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A few years ago, I stumbled across a thin, pocket-sized
paperback called The Atheists Mass by Honor de Balzac. Intrigued by
the title, and having been on the look-out for any of the renowned
A few years ago, I stumbled across a thin, pocket-sized paperback called The Atheists Mass by Honor de Balzac. Intrigued by the title, and having been on the look-out for any of the renowned French writers work, I was compelled to buy it - and pleasantly surprised by the touching story.
The tale touches on the many absurdities of a Parisian surgeon described as the illustrious Desplein, who flashed across science like a meteor, and is written as if told to the author by Despleins star student and friend, Horace Bianchon. At heart, the essay illuminates the very absurdities that make us all human, and acts as a gentle yet timeless reminder that compassion and gratitude cost nothing more than our pride, but is worth the world for those who receive it.
We are all heroes of the moment, but we will be remembered, as much for our words as for our actions, by our friends, our families, and other loved ones. What will act as our lasting legacy is the mark we leave on those who survive us.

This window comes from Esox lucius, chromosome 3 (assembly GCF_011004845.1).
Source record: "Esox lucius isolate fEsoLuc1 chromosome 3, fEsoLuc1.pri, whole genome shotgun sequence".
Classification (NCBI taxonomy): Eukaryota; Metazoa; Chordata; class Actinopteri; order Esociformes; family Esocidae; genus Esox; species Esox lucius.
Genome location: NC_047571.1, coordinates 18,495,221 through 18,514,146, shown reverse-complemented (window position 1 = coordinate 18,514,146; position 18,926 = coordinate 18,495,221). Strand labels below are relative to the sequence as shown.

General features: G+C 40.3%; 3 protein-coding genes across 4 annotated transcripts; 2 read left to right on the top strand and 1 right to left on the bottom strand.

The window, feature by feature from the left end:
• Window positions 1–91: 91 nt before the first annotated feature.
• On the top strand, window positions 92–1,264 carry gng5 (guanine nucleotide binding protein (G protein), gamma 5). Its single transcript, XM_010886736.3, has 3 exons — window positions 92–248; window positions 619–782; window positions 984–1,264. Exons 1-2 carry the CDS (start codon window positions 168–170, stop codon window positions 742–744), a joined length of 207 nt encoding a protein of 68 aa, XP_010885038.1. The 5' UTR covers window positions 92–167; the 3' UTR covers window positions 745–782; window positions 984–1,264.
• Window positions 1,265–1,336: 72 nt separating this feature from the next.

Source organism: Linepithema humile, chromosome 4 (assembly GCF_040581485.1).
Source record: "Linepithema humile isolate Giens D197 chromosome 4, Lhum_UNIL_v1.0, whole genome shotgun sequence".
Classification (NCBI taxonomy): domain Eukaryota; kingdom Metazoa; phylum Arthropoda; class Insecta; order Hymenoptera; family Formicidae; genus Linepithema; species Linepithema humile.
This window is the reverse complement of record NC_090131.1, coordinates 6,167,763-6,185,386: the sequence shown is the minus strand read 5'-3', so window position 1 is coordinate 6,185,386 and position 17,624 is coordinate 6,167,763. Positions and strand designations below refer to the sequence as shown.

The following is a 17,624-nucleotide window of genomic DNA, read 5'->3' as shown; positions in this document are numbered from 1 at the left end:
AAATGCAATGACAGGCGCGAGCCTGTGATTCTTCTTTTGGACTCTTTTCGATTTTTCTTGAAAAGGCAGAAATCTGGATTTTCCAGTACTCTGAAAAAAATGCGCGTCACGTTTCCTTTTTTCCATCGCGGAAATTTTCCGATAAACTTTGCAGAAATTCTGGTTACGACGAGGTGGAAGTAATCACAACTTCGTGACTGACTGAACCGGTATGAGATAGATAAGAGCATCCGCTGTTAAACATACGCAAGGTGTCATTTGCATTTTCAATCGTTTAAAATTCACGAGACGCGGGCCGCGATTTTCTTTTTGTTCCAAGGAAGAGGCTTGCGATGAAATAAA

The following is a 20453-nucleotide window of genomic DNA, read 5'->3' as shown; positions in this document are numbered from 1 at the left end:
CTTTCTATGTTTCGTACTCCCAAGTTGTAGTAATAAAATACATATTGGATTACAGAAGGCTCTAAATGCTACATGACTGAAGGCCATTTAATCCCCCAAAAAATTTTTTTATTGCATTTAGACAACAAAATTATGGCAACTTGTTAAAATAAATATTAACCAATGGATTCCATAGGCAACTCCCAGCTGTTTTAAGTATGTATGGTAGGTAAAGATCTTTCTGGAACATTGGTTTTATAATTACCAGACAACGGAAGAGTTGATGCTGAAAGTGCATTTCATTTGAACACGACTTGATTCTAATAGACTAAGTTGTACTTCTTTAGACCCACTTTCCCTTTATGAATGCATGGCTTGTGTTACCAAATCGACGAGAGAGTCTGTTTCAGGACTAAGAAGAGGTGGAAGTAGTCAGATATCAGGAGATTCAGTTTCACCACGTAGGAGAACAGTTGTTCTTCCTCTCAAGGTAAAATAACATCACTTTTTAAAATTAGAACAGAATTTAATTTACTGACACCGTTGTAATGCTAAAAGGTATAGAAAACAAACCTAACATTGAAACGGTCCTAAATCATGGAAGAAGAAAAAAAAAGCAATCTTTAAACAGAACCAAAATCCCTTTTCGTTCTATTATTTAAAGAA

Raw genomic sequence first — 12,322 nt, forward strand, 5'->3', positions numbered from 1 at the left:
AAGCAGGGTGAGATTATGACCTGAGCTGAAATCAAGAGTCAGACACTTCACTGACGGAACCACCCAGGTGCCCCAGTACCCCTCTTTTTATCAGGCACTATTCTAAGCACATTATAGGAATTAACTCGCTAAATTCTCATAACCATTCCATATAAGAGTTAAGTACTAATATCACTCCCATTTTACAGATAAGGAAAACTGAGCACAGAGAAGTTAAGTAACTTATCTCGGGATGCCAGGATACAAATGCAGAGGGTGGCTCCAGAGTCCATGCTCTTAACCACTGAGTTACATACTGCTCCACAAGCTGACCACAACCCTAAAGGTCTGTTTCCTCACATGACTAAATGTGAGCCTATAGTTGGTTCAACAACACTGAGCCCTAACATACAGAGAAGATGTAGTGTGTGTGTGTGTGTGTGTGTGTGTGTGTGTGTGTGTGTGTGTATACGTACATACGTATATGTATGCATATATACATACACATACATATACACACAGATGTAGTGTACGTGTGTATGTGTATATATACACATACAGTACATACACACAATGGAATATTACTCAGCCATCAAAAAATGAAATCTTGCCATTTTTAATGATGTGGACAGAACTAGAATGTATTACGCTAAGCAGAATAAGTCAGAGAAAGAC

All humans, no matter our social class, culture, or religion, have eccentricities that can seem contradictory to those who do not know and love us. The gentle and kind can have a great temper at times, just as anyone who is characterised by their great temper have a gentle nature too. This is known, in some circles, as the duality of man - the double-edged sword of human nature.
Desplein is characterised as a staunch atheist, as many Western scientists are even today, and it surprises his friend when he is seen entering one of the many Parisian churches. Out of respect, nothing is mentioned, but exactly a year later Bianchon catches Desplein entering the chapel once more. Curiosity getting the better of him, Bianchon speaks to the sacristan in charge of the church and discovers that his friend has not only been attending the mass four times a year, but actually funds it!
It takes another seven years before Bianchon finds a suitable opportunity to discuss the matter with Desplein after silently attending the service with his friend.
Desplein then reveals his history as an incredibly poor student who was eventually evicted from his meager lodgings along with his neighbour, an equally impoverished water carrier named Bourgeat. Together, the two find new accommodation, and Bourgeat becomes the young mans benefactor - in much the same way that Desplein takes Bianchon under his wing many years later. Bourgeat makes many sacrifices to help the aspiring doctor achieve his dreams, and never once asks for anything in return.
As his own means of showing gratitude, upon Bourgeats eventual death the now highly successful Desplein fulfills his benefactors dying wish as a staunch Catholic for a mass, and not only funds the service but devotedly attends it to offer a prayer for his friend.